The survey comes as a bipartisan group of Senators are working on legislation that would cap the cost of insulin, after President Biden reversed a Trump-era measure designed to lower out-of-pocket insulin costs for seniors on Medicare.

Oral insulin for diabetic patients

According to a 2019 media report, oral insulin, the Holy Grail of diabetes care that has alluded researchers for decades, is taking a major step towards becoming reality.

Oramed Pharmaceuticals Inc.(NASDAQ/TASE: ORMP), a clinical-stage pharmaceutical company focused on the development of oral drug delivery systems, is working to bring the first oral insulin product to market, providing a more convenient, effective and safer method for delivering insulin therapy.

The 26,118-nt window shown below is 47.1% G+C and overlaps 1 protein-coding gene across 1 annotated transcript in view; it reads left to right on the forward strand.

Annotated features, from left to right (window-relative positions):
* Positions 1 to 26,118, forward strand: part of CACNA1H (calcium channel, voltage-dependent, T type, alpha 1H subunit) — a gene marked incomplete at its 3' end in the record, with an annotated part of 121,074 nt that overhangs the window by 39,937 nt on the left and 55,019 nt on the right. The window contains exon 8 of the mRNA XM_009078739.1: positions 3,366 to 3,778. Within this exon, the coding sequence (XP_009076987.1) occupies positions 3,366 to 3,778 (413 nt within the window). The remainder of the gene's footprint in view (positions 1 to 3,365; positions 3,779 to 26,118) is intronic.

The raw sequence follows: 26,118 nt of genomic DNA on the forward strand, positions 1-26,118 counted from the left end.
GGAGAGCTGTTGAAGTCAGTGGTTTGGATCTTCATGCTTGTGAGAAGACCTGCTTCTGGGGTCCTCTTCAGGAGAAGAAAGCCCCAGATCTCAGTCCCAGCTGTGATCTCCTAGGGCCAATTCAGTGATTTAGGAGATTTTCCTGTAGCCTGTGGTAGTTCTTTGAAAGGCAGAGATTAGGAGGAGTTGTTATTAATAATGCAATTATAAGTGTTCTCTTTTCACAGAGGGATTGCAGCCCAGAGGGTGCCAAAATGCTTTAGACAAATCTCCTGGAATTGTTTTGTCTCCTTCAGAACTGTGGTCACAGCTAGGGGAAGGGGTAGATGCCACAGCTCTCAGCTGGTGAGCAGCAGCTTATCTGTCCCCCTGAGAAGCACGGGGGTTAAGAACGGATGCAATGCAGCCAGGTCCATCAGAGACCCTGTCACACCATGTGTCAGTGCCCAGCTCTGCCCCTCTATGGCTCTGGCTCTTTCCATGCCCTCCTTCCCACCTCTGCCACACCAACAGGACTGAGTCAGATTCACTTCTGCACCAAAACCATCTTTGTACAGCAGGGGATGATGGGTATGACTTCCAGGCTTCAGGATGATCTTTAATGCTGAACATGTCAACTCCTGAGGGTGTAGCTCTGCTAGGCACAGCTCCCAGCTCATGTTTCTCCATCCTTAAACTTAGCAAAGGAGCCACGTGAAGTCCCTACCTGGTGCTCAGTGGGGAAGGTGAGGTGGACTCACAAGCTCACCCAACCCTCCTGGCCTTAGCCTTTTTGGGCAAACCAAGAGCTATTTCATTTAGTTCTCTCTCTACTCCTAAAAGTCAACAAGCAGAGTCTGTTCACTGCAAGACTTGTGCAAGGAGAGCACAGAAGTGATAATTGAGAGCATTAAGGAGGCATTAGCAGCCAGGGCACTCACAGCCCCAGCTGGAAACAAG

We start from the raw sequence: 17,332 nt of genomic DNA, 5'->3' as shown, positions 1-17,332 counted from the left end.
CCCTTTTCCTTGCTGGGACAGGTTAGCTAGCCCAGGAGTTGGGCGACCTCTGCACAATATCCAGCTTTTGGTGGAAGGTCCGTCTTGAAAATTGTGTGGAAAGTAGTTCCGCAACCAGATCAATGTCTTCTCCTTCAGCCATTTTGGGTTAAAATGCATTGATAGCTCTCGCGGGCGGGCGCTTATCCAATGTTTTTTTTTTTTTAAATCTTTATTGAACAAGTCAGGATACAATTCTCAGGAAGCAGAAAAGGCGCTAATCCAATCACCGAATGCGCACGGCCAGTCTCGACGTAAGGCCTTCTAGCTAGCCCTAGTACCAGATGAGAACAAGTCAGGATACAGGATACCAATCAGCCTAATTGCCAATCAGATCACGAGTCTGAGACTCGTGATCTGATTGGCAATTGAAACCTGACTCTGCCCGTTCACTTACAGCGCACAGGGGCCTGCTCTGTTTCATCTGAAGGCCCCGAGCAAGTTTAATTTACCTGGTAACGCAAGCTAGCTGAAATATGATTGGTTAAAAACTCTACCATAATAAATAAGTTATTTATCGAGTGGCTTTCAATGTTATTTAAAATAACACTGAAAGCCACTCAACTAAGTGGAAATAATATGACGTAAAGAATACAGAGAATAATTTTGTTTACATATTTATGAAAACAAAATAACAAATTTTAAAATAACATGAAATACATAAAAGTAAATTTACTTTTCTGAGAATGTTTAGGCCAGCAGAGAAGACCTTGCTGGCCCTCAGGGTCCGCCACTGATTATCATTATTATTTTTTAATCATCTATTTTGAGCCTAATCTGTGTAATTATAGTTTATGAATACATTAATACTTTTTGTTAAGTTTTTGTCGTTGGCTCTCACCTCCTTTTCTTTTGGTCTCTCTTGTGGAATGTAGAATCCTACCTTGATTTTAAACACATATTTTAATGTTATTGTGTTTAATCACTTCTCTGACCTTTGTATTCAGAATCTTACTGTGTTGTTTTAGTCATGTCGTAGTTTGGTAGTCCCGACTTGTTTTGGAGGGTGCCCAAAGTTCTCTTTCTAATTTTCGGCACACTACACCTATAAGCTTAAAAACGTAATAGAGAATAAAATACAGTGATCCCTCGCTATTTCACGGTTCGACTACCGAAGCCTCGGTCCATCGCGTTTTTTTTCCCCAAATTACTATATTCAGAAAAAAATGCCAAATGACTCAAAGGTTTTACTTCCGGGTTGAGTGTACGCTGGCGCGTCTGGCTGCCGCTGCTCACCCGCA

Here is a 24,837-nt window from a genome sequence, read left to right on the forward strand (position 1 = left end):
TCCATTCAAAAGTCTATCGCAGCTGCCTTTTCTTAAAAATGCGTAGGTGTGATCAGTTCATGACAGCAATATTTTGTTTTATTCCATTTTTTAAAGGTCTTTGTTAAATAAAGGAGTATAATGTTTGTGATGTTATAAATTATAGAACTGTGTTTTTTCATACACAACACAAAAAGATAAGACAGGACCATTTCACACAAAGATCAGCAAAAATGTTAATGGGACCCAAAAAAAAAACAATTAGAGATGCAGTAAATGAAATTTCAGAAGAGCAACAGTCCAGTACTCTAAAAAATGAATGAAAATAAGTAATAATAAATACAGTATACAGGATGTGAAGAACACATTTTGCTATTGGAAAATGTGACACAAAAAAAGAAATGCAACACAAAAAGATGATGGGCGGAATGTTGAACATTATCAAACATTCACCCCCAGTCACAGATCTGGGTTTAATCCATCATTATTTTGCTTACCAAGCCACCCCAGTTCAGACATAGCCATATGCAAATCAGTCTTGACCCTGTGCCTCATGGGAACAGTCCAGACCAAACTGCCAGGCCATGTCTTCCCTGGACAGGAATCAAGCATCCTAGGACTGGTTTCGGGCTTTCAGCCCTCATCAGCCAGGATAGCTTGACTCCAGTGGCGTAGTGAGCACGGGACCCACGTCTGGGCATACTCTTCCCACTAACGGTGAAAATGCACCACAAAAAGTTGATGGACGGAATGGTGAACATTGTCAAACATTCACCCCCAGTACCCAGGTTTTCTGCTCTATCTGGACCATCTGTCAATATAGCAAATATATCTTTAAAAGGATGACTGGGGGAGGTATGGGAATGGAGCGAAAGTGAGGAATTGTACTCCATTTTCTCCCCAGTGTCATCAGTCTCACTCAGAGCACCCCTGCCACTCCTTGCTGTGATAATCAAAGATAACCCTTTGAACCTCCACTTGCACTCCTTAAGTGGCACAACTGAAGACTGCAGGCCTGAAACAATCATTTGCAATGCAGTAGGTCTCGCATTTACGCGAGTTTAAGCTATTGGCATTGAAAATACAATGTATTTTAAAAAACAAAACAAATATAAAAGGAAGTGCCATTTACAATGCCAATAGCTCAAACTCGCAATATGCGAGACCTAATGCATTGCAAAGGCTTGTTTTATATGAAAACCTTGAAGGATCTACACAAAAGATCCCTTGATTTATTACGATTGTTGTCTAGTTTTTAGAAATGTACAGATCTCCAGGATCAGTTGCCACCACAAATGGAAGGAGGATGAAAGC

The company has launched its largest and most advanced clinical trial under direction of the U.S. Food and Drug Administration (FDA) to date, involving 240 patients with type 2 diabetes in multiple centers throughout the U.S., including the CHEAR Center in the Bronx.

Oramed’s oral insulin is currently in a pivotal clinical study going through FDA regulatory channels and is considered a game-changer for the more than 100 million American adults living with diabetes or prediabetes.

“Our oral insulin is solving the drawbacks to injectable insulin, delivering it in a way that a needle could never replicate”, said Oramed CEO Nadav Kidron.